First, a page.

Authors: Donna Fasano
Tags: #General Fiction
“Wikweko doesn’t have a law firm in town?” she’d asked him.
He’d shaken his head. “They’d have to drive into Oak Mills or Millersville or Lancaster. Martin and Patricia have been lied to. They were taken advantage of. It’s difficult for them to trust anyone’s advice. They weren’t sure where to turn. I’m like family, I guess. Someone to rely on without making them feel stupid for handing some stranger all that money. I’m happy that they came to me for help. Otherwise, they might have just given up. Taken the loss.”
The idea had been disturbing.
Lucas had gone back to work after dinner so Tyne had taken her book out into the backyard. But it became difficult to read in the twilight and she’d decided to take a walk.
Since Lucas had coupled the ‘love match’ phrase with Rob’s name Saturday afternoon, Tyne had thought of little else.
Did she love Rob? That one small question continued to torment her.
Before Lucas had asked her point-blank, forcing her to really and truly think it out, she’d have said she did. She cared about Rob. That much she knew. The two of them got along well enough, rarely arguing unless it was over something disrespectful Zach had said or done. Rob had no experience with teens and didn’t understand the idea that all adolescents go through a rebellious stage. He seemed understanding when it came to her job; a lot of men wouldn’t like or put up with her work schedule. He didn’t mind that she wasn’t overtly social, and that her idea of nice date was a quiet dinner and a movie at home. But were those small positives enough to base a marriage on? Would
offer a firm foundation for a life together?
Was there really such a thing as true love? Or soul mates, for that matter?
True, Rob didn’t stir in her that dizzying titillation one usually associated with the head-over-heels kind of love. But then, David never had, either. She’d gone into her first marriage with her eyes wide open, and she’d thought she was facing her future with Rob the same way. The practicality of it felt…right. She’d come to the conclusion that hot and needy kind of fervor didn’t really exist. Feverish passion was something Hollywood movie makers had created. It was a myth. A fantasy. Just as Lucas had said.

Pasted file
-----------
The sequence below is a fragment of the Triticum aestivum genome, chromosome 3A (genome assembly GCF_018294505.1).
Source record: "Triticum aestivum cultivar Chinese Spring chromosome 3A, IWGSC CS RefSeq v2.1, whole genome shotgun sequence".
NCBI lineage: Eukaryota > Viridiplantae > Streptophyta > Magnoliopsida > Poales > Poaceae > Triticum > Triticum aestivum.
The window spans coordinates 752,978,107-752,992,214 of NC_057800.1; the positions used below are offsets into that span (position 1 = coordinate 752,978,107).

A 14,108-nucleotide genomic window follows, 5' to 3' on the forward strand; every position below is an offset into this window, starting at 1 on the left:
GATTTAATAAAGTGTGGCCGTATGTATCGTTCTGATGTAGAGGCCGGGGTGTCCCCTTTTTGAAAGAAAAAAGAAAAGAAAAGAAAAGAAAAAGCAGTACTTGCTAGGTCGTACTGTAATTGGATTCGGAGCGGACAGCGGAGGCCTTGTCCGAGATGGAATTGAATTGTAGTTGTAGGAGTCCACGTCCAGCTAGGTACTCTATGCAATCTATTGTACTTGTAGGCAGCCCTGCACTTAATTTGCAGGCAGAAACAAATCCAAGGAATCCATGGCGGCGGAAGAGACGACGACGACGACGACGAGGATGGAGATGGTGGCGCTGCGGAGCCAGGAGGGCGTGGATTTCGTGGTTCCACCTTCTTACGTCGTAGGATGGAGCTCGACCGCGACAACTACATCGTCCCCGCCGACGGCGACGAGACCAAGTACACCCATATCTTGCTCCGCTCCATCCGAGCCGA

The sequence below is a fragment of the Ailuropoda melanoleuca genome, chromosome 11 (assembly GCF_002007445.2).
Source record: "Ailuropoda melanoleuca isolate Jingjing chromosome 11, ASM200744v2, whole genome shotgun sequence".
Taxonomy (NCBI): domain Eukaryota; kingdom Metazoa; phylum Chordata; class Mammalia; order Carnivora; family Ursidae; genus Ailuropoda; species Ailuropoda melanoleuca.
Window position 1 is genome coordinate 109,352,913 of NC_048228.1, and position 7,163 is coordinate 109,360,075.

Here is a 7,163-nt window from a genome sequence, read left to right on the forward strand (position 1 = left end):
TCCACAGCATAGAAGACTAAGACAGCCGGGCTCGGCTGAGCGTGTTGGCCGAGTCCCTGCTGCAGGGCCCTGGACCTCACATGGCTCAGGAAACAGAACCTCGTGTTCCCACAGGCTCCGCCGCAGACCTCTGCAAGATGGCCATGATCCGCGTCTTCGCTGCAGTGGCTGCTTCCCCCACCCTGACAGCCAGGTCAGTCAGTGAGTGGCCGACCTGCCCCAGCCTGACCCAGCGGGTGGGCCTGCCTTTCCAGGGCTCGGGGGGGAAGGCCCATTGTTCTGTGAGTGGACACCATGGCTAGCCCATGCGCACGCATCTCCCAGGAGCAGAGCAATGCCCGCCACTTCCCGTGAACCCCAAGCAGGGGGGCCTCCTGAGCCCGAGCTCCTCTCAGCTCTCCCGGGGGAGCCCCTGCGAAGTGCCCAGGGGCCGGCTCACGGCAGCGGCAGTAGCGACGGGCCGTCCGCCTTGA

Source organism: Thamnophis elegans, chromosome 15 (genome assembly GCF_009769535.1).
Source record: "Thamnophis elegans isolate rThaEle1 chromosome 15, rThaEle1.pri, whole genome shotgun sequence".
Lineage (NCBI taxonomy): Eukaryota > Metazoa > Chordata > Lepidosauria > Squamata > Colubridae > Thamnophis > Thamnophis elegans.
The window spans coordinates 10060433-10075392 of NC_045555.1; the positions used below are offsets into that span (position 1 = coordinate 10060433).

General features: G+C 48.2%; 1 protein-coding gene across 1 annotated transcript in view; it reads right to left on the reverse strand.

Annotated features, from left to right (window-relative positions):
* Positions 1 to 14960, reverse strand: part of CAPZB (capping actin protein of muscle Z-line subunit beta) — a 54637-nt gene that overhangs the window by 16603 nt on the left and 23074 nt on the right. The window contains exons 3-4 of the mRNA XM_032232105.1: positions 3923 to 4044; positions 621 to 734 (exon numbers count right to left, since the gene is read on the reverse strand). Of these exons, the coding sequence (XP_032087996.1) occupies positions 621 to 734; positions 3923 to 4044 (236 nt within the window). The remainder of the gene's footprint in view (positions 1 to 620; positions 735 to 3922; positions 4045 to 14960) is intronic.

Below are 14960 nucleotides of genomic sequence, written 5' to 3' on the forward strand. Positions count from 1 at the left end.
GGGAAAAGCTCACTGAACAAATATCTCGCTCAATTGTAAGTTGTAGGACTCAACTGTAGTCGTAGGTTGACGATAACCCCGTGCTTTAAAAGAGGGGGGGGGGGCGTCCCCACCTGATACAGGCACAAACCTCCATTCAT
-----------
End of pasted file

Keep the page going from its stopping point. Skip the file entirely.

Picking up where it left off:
But Lucas made you feel it
She exhaled an exasperated sigh. That had happened years ago. And it had been nothing more than raging teenage hormones. She had wanted him so badly back then she’d thought she’d be completely consumed by her urges. Talk about feverish passion! She’d been frantic for him.
for him. She closed her eyes, an irrepressible smile curling her mouth. Even now, her skin burned when she thought of their fiery, frenzied love-making.
She blinked her way out of the heated memory and gazed up at the inky sky with its thick mantle of glittering stars. The wide swath of the Milky Way was clearly visible. Realizing she’d come farther than she’d meant to, she turned toward home.
They might have been kght an young and awkward, but what she and Lucas lacked in experience, they’d made up for in eagerness. One particular memory floated to the surface; in the back seat of his car, they had struggled out of their shirts, leaning forward at the same time and smacking their skulls together painfully. She chuckled out loud and was happy that she was alone with her thoughts. But her smile faded when she realized Lucas had made her feel that same intense giddiness several times since they’d come to Wikweko. A look here; a touch there. And most electrifying, that kiss he’d pressed to her hand at the café. He’d merely been thanking her, yet his lips had roused a firestorm inside her. She’d felt—
“No,” she firmly told the silky darkness. That had been nothing more than remnants from the past rising from the deep. Slivers of steamy memory that just happened to churn to the surface when he was simply showing his gratitude for her support.
Slivers from the past. Yes. That was it, exactly. Tyne lifted her left hand, the hard, cold diamond mocking her as it winked in the moonlight.
Movement on the shoulder of the roadway ahead had her squinting into the night. The large pack and bedroll the man lugged on his back made her smile. Jasper. She quickened her pace to meet him.
“You’re back,” she said, giving him a hug and a kiss on the cheek. “Where’s my son?” She pulled back enough that she could look into his face. “You didn’t leave him in a hole somewhere in the woods, did you?”
Jasper laughed. “You’ve been talking to Lucas, I see.”
“Yes, I have.”
“You tell my nephew that Zach figured out the solution to
problem in half the time Lucas did.”
She clapped her hands together, her smile growing wide. “That’s great. I can’t wait to rub it in.”